Thirteen

Today, January 31, 2019, this blog celebrates its thirteenth birthday.

Looking back over the past year is a dispiriting exercise, and I have been rather despondent through much of the fall thanks to political events at Queen’s Park and City Hall.

Transit limps along after years of underspending. Tax fighters cling to the idea that even an increase just to cover inflation is excessive, and constantly seek “efficiencies” rather than looking for improvements our city so badly needs. Marquee projects get the political attention, but they vacuum up available dollars while leaving promised new lines years, if not decades, away. Toronto has been running on hot air, and the deep freeze is more than a passing winter storm.

This will not be easy to fix especially when many politicians more than a few kilometres from Queen and Bay regard spending on Toronto as a provincial or national embarrassment, if not another chance to say “fuck off” to the city. If there is a silver lining to that dark cloud, it is the long-overdue recognition that transit needs far better funding than it receives. The backlog of unmet investment simply to keep the lights on and the wheels turning is much larger than transit officials would acknowledge in the past. The risk is that the hole is so deep, the time needed just to show a credible improvement so long, that as a city and region, we will just give up on transit. That would be a disaster.

In 2006 when I started this blog, the economy was buoyant, David Miller was Mayor, and there was a sense that Toronto might actually build a transit network. Despite its faults, the Transit City plan came out in early 2007, and gave Toronto something to aim at beyond eternal fights over a few kilometres of new subway.

Civic activism, especially among a new generation, was on the upswing, and the blog was born from the repeated question “what would you do”. The comment threads became as important as the articles themselves, and there are times I feel as if my online living room is a long-running salon for a mixture of political activists, professionals, transit geeks and city watchers. Note that these categories are not mutually exclusive and it’s OK to talk about recent sightings of 4523 while pondering the future of the transit universe.

Yes, this is unashamedly a pro-LRT site, and by “LRT” I most emphatically do not mean that piece of technological crap foisted on Scarborough by the Tories so many years ago. Queen’s Park pols of all stripes have a lot to answer for in the perversion of Toronto’s transit growth, and they showed no sign of changing over the decades.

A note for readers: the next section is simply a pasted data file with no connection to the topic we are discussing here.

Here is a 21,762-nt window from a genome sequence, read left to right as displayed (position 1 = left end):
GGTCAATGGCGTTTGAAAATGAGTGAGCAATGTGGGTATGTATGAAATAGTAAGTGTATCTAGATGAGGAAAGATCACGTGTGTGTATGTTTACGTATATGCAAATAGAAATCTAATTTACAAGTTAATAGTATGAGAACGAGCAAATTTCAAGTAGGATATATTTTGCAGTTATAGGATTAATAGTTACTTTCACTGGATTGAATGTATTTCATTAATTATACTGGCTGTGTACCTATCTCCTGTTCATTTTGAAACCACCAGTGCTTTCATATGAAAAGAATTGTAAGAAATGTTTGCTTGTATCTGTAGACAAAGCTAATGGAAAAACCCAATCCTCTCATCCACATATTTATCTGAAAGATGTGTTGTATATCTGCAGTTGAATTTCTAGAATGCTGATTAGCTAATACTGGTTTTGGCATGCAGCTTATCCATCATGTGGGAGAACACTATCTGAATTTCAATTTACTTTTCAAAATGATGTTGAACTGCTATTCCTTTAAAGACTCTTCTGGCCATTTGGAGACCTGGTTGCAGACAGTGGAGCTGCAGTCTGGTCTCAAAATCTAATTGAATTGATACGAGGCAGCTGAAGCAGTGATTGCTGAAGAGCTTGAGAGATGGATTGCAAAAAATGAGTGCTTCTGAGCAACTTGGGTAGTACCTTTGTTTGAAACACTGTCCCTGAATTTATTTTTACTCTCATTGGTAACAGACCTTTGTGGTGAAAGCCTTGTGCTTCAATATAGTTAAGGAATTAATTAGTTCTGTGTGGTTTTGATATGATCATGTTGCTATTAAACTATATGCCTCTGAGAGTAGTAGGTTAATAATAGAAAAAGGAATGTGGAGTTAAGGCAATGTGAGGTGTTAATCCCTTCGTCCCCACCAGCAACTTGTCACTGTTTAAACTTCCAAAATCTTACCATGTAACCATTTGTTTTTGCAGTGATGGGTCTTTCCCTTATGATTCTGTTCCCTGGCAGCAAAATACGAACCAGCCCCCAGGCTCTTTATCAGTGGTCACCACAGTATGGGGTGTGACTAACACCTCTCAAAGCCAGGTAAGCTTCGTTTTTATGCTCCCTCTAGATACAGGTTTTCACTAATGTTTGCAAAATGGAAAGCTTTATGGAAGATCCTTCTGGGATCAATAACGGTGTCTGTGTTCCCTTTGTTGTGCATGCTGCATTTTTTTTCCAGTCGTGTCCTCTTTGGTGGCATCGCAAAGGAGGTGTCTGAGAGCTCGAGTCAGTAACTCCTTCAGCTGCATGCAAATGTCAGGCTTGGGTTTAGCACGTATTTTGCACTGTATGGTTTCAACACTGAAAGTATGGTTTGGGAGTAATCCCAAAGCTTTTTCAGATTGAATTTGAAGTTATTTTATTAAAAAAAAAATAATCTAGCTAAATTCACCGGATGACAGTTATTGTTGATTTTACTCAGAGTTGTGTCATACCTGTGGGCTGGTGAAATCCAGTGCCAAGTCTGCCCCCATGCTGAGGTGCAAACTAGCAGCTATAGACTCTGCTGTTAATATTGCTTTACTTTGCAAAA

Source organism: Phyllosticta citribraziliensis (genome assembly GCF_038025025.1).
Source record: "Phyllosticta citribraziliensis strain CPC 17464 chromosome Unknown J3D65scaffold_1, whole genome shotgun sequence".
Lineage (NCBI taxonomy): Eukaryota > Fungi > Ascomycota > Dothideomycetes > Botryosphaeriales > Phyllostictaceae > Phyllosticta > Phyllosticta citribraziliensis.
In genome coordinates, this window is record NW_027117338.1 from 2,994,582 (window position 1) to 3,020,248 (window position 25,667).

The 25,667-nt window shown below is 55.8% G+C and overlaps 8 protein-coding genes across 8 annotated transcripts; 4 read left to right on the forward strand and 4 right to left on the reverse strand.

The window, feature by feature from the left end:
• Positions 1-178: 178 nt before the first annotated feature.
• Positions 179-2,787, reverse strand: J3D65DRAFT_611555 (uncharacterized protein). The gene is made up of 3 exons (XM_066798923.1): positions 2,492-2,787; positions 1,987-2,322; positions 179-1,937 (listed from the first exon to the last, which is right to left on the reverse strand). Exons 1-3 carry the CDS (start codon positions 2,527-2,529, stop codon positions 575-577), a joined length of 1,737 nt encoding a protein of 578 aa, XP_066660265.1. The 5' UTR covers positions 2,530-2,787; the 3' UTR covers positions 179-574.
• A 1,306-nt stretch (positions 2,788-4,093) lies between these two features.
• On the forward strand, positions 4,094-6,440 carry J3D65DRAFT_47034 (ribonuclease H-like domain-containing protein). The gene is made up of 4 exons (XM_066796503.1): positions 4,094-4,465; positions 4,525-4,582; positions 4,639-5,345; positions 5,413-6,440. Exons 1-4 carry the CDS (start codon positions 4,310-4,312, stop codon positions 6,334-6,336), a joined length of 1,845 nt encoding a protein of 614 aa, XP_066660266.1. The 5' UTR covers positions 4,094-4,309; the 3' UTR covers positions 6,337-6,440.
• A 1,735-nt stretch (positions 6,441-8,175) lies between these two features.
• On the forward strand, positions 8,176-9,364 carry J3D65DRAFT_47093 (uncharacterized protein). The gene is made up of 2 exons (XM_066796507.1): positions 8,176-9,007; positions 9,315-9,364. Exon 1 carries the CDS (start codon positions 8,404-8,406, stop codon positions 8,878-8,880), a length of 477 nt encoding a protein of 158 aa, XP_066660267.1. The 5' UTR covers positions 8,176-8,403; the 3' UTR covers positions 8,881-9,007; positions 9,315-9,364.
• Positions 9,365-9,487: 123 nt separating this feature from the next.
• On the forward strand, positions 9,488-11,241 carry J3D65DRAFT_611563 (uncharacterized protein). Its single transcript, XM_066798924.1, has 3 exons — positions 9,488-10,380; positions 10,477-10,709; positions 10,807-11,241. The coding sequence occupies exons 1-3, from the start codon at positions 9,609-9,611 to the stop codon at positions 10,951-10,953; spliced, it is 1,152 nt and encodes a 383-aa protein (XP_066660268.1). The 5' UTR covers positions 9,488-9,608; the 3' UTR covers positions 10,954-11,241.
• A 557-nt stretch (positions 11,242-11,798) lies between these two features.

There is a role for both streetcars in the most conventional sense and for LRT (streetcars on a semi-exclusive right-of-way) in Toronto and other cities. While Toronto agonized, Kitchener-Waterloo and Ottawa built their lines. Within the old TTC network, growing population density will feed a revived streetcar network if only we ever get enough cars to serve it properly, and give them the street priority over other traffic the riders deserve. Toronto’s tragedy is in Scarborough where years of political posturing, of selling a subway as the only thing worth building, the line that Scarborough “deserves”, will leave riders waiting for buses for years to come. On Toronto’s waterfront, better transit awaits the will to make a comparatively small investment to support huge population growth and a gaping hole in mobility to what was to be a “transit first” neighbourhood.

For all my love for rail transit, the case for much better bus service cannot be shouted too loudly. Buses carry over half of all transit trips in Toronto, and the subway would starve for riders without them. The TTC’s goals for better service are modest, and that is being kind. Showing a major change requires both a larger fleet and more garage space neither of which we will see in the near future. Only limited increases are planned over the coming decade. The TTC is content to advertise “express” services that, for the most part, already existed and now have only a new route number, not more buses. This is a sham, and both the TTC and Council should be embarrassed by the repeated claims that the express bus network is an “accomplishment”.

Fare policy in Toronto and in the GTHA needs a major revamp, but this should not be left in the hands of Metrolinx planners who see Toronto’s riders and their fares as a handy way to balance the books on cross-border travel costs. Queen’s Park looks to take over Toronto’s subway, although they have yet to commit to funding at the level it really needs. Never far in the background is the Metrolinx scheme to treat the subway as a “premium” service.

What we never discuss as a city is what transit should look like. This does not mean drawing your favourite fantasy map regardless of the modes you prefer, or the colour of lines. How much mobility should be available to everyone? How broadly should this be supported by public funding?